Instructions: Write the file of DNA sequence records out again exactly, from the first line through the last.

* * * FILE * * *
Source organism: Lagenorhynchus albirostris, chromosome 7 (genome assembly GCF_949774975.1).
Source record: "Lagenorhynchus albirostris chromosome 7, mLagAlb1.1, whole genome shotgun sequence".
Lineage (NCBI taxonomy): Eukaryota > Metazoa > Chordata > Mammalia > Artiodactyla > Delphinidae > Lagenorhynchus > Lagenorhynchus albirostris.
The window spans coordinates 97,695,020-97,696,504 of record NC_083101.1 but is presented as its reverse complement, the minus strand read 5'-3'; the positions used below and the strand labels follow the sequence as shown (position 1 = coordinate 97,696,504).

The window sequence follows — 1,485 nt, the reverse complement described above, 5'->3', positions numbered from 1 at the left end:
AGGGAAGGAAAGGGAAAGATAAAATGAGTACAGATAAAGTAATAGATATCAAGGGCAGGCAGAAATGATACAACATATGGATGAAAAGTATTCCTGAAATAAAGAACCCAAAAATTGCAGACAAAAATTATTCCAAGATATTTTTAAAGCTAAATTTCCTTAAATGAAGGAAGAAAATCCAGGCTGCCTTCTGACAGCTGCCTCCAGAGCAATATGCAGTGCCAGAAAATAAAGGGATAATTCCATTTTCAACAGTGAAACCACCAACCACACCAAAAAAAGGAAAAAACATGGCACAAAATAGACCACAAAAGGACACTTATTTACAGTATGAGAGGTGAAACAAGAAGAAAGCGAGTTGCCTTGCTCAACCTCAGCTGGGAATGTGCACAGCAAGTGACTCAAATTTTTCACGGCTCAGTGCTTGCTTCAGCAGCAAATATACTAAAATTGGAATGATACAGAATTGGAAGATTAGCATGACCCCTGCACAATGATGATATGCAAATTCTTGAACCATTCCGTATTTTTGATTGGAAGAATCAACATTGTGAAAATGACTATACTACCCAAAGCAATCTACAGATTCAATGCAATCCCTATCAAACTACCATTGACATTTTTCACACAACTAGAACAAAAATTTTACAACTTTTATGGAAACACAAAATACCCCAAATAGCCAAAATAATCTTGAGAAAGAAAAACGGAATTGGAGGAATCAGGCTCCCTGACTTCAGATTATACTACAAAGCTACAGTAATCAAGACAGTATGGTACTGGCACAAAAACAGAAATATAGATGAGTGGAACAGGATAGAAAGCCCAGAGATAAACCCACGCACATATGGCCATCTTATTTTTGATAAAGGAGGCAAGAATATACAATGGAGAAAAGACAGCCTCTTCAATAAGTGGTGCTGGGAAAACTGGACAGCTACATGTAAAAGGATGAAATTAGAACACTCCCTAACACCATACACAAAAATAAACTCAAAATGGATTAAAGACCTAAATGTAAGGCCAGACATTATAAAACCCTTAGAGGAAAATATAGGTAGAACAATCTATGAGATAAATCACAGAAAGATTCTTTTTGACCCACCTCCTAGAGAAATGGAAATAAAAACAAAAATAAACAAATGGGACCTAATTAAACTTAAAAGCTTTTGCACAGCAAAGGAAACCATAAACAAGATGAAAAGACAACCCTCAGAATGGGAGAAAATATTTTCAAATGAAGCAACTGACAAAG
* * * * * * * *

Source organism: Lagenorhynchus albirostris, chromosome 7 (genome assembly GCF_949774975.1).
Source record: "Lagenorhynchus albirostris chromosome 7, mLagAlb1.1, whole genome shotgun sequence".
Lineage (NCBI taxonomy): Eukaryota > Metazoa > Chordata > Mammalia > Artiodactyla > Delphinidae > Lagenorhynchus > Lagenorhynchus albirostris.
The window spans coordinates 97,695,020-97,696,504 of record NC_083101.1 but is presented as its reverse complement, the minus strand read 5'-3'; the positions used below and the strand labels follow the sequence as shown (position 1 = coordinate 97,696,504).

The window sequence follows — 1,485 nt, the reverse complement described above, 5'->3', positions numbered from 1 at the left end:
AGGGAAGGAAAGGGAAAGATAAAATGAGTACAGATAAAGTAATAGATATCAAGGGCAGGCAGAAATGATACAACATATGGATGAAAAGTATTCCTGAAATAAAGAACCCAAAAATTGCAGACAAAAATTATTCCAAGATATTTTTAAAGCTAAATTTCCTTAAATGAAGGAAGAAAATCCAGGCTGCCTTCTGACAGCTGCCTCCAGAGCAATATGCAGTGCCAGAAAATAAAGGGATAATTCCATTTTCAACAGTGAAACCACCAACCACACCAAAAAAAGGAAAAAACATGGCACAAAATAGACCACAAAAGGACACTTATTTACAGTATGAGAGGTGAAACAAGAAGAAAGCGAGTTGCCTTGCTCAACCTCAGCTGGGAATGTGCACAGCAAGTGACTCAAATTTTTCACGGCTCAGTGCTTGCTTCAGCAGCAAATATACTAAAATTGGAATGATACAGAATTGGAAGATTAGCATGACCCCTGCACAATGATGATATGCAAATTCTTGAACCATTCCGTATTTTTGATTGGAAGAATCAACATTGTGAAAATGACTATACTACCCAAAGCAATCTACAGATTCAATGCAATCCCTATCAAACTACCATTGACATTTTTCACACAACTAGAACAAAAATTTTACAACTTTTATGGAAACACAAAATACCCCAAATAGCCAAAATAATCTTGAGAAAGAAAAACGGAATTGGAGGAATCAGGCTCCCTGACTTCAGATTATACTACAAAGCTACAGTAATCAAGACAGTATGGTACTGGCACAAAAACAGAAATATAGATGAGTGGAACAGGATAGAAAGCCCAGAGATAAACCCACGCACATATGGCCATCTTATTTTTGATAAAGGAGGCAAGAATATACAATGGAGAAAAGACAGCCTCTTCAATAAGTGGTGCTGGGAAAACTGGACAGCTACATGTAAAAGGATGAAATTAGAACACTCCCTAACACCATACACAAAAATAAACTCAAAATGGATTAAAGACCTAAATGTAAGGCCAGACATTATAAAACCCTTAGAGGAAAATATAGGTAGAACAATCTATGAGATAAATCACAGAAAGATTCTTTTTGACCCACCTCCTAGAGAAATGGAAATAAAAACAAAAATAAACAAATGGGACCTAATTAAACTTAAAAGCTTTTGCACAGCAAAGGAAACCATAAACAAGATGAAAAGACAACCCTCAGAATGGGAGAAAATATTTTCAAATGAAGCAACTGACAAAG